Patrick Kingsley of the Guardian reports on a statement released on August 3rd by Amr Moussa of Egypt:
Egypt should consider the possibility of a military response to the unrest in neighbouring Libya, one of the country's elder statesmen has argued, prompting speculation in Egyptian media that Cairo is mulling an armed intervention.
Amr Moussa, Egypt's former foreign minister and former secretary-general of the Arab League, said in a statement on Sunday that the current upheaval in Libya, which lies on Egypt's western border, had major implications for Egyptian national security.
"The situation in Libya is a major concern for Egypt, Libya's neighbouring countries, and the Arab world at large," Moussa said.
"Statelets, sects and extremist factions in Libya directly threaten Egypt's national security. I call for a broad public debate to sensitise public opinion to the risks, and to build the necessary support in case we have to exercise our right to self-defence."
Moussa's prominence - and his closeness to Egypt's president, Abdel Fatah al-Sisi, for whom he has at times acted as an unofficial mouthpiece – has led to speculation that an Egyptian offensive in Libya is on the table.
"Libya burns, and Egypt approaches a military solution", read the front page of al-Masry al-Youm, one of the country's largest private broadsheets.
Not everyone, however, was convinced. "A seasoned politician should know the limits of state intervention in other countries, even if they represent a threat to us," the security analyst and former army officer Khaled Okasha told al-Watan newspaper.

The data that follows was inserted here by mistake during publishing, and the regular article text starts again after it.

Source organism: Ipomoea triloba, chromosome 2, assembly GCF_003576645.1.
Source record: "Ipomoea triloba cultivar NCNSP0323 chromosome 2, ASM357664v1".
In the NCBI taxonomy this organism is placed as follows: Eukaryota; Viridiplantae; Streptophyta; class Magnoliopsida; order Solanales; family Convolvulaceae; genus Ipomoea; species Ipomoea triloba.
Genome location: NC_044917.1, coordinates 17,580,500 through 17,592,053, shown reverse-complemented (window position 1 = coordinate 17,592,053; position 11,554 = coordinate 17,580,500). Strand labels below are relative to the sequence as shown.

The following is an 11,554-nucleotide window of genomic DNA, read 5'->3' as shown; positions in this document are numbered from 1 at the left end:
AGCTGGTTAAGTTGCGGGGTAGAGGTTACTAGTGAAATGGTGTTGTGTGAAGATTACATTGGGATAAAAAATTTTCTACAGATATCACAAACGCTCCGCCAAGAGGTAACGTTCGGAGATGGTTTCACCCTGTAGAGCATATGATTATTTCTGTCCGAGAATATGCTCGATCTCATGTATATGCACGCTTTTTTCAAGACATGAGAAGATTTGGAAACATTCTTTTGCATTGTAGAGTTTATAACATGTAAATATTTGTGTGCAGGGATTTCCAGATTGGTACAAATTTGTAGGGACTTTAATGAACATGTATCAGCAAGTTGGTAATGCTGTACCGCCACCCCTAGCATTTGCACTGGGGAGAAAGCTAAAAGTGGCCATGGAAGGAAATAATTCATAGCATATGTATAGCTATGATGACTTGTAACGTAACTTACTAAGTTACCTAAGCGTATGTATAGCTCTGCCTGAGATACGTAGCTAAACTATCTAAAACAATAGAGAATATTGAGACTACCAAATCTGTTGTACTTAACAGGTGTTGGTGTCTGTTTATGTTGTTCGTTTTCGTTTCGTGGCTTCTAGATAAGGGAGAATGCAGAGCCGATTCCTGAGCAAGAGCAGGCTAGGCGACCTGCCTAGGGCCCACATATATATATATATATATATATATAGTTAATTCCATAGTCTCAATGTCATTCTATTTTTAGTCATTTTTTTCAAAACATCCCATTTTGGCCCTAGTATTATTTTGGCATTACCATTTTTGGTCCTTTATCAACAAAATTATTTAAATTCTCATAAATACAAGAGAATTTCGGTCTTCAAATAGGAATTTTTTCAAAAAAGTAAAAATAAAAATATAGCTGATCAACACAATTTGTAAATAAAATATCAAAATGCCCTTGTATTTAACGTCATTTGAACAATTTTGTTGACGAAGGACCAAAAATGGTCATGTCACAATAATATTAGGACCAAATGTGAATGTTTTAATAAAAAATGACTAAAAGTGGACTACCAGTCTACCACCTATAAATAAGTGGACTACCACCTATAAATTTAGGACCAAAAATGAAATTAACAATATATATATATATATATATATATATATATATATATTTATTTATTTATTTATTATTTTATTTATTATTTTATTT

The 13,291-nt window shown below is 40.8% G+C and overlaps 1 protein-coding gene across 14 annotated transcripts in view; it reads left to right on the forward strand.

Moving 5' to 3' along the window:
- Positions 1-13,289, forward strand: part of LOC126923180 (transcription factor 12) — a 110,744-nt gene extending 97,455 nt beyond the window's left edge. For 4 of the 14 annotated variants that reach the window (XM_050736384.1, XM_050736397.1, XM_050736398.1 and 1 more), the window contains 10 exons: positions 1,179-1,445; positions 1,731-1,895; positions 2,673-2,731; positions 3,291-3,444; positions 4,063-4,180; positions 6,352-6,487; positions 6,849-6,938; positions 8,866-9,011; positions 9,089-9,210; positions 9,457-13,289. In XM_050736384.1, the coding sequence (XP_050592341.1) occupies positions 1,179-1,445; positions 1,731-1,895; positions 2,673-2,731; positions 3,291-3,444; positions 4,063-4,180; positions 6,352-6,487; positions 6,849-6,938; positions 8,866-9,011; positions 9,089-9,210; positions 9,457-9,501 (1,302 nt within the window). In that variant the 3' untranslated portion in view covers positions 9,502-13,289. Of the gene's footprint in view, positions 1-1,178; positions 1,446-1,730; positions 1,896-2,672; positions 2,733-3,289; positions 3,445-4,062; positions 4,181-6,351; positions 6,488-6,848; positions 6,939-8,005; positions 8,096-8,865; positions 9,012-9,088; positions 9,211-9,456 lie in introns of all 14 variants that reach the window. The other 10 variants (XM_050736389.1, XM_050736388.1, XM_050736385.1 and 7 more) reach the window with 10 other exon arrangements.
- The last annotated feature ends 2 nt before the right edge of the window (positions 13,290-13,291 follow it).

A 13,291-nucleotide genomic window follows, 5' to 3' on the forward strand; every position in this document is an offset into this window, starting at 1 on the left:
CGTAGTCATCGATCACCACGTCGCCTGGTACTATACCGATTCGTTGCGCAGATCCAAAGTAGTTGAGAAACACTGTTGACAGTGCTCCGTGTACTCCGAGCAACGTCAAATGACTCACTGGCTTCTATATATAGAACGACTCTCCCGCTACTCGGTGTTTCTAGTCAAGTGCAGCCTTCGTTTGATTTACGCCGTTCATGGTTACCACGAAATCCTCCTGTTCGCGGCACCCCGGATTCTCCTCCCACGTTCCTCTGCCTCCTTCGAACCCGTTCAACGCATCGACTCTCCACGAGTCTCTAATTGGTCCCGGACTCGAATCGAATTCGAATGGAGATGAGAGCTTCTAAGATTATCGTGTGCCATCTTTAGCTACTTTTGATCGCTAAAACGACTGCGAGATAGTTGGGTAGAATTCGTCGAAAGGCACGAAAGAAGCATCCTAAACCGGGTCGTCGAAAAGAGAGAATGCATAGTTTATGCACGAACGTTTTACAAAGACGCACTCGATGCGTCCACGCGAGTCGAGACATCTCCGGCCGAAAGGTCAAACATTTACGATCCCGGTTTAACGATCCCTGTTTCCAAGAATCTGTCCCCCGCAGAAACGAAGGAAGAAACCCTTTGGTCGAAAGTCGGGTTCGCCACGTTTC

Moussa's statement builds on Egyptian fears that factional fighting in Libya, which has forced most western diplomats to flee the country, could spill over the border. Last month, those fears were compounded by the killing of 21 Egyptian soldiers near the border with Libya.
Concerns have been deepened in recent days by 13,000 Egyptian migrant workers who have fled to Libya's Tunisian border, many with frightening stories of their treatment by Libyan militias.
The upheaval has strengthened Sisi's position in Egypt, where his supporters believe strong leadership is the only alternative to the chaos in Libya and Syria, even if it comes at the cost of everyday freedoms.
Egypt's foreign affairs spokesman declined to comment on Moussa's statement. Another government source said they knew of no immediate plans to intervene in Libya.
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Patrick Kinsley, “Egypt should consider military action in Libya, says senior statesmen,” The Guardian, August 4, 2014